In Carol Dweck’s 2007 classic Mindset: The New Psychology of Success, she expounds on the differences between a growth mindset where people believe hard work and dedication contribute to continuous learning and reaches beyond the thinking that intelligence is a fixed trait. At its essence, having a growth mindset is about a way of thinking, believing, doing, and acting. In a similar vein of thinking, talent professionals can create experiences promoting a lab mindset.
What Is a Lab Mindset and Why Is It Important for Building Capability Within Your Workforce?
Just as you might suspect, a lab mindset is modeled after a science lab, a specific place with unique tools to test various hypotheses and experience what happens when various chemicals or substances work together. The physical space is designed for experimentation; thus, in this type of environment it is normal to be messy, to not succeed with the first iteration, and to have the freedom and the encouragement to explore various options with frequent trials.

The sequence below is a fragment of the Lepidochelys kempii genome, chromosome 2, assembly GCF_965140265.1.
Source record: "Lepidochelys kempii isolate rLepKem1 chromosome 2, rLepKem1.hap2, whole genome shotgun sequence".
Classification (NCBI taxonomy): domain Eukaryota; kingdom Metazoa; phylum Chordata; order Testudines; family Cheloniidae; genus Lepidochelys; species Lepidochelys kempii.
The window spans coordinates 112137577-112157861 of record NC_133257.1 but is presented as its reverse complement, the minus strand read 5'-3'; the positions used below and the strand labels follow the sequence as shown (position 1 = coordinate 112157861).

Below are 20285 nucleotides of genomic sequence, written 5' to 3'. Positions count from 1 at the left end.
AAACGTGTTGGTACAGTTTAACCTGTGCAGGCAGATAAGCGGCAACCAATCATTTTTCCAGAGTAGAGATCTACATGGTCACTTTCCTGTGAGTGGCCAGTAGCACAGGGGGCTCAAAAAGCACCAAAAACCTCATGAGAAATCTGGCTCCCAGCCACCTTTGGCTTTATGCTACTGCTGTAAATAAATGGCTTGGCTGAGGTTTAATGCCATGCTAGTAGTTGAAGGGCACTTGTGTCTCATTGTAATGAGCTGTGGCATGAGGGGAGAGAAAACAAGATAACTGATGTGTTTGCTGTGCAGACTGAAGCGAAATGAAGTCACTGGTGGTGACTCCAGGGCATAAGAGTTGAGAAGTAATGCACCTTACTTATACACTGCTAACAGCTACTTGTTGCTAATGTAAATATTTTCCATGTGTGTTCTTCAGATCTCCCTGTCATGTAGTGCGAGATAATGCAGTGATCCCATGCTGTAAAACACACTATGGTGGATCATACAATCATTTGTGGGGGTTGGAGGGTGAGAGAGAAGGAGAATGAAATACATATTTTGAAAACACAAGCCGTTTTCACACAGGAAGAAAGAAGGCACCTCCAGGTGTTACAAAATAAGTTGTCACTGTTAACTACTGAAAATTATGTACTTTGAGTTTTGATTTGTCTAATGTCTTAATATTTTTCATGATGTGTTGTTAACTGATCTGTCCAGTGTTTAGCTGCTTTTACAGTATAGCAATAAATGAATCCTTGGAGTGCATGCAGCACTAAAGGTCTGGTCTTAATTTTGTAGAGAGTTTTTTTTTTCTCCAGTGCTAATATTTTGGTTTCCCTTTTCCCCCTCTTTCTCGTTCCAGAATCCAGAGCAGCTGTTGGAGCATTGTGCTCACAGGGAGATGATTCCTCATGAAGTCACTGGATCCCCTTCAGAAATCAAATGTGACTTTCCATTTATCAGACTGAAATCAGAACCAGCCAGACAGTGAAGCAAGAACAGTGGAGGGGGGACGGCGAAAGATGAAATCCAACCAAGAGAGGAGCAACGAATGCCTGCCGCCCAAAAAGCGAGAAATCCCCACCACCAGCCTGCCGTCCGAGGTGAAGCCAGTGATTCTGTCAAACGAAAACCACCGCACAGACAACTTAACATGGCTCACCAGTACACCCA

In the learning space, the overarching aim of a lab atmosphere is to create an engaging and interactive environment for participants to connect, collaborate, and to share learning practices around a professional conundrum or a business challenge. This starts with piquing their curiosity and then, just like a science lab, using a disciplined framework with a structure built around tools, techniques, and methods to promote collaboration, experimentation, and sharing. And, like a science lab, this is not just doing the experiments per se; it is about reflecting on what happened, who did what, the lessons learned, and ideas for continuing to develop and use the learning in the follow-on experiments.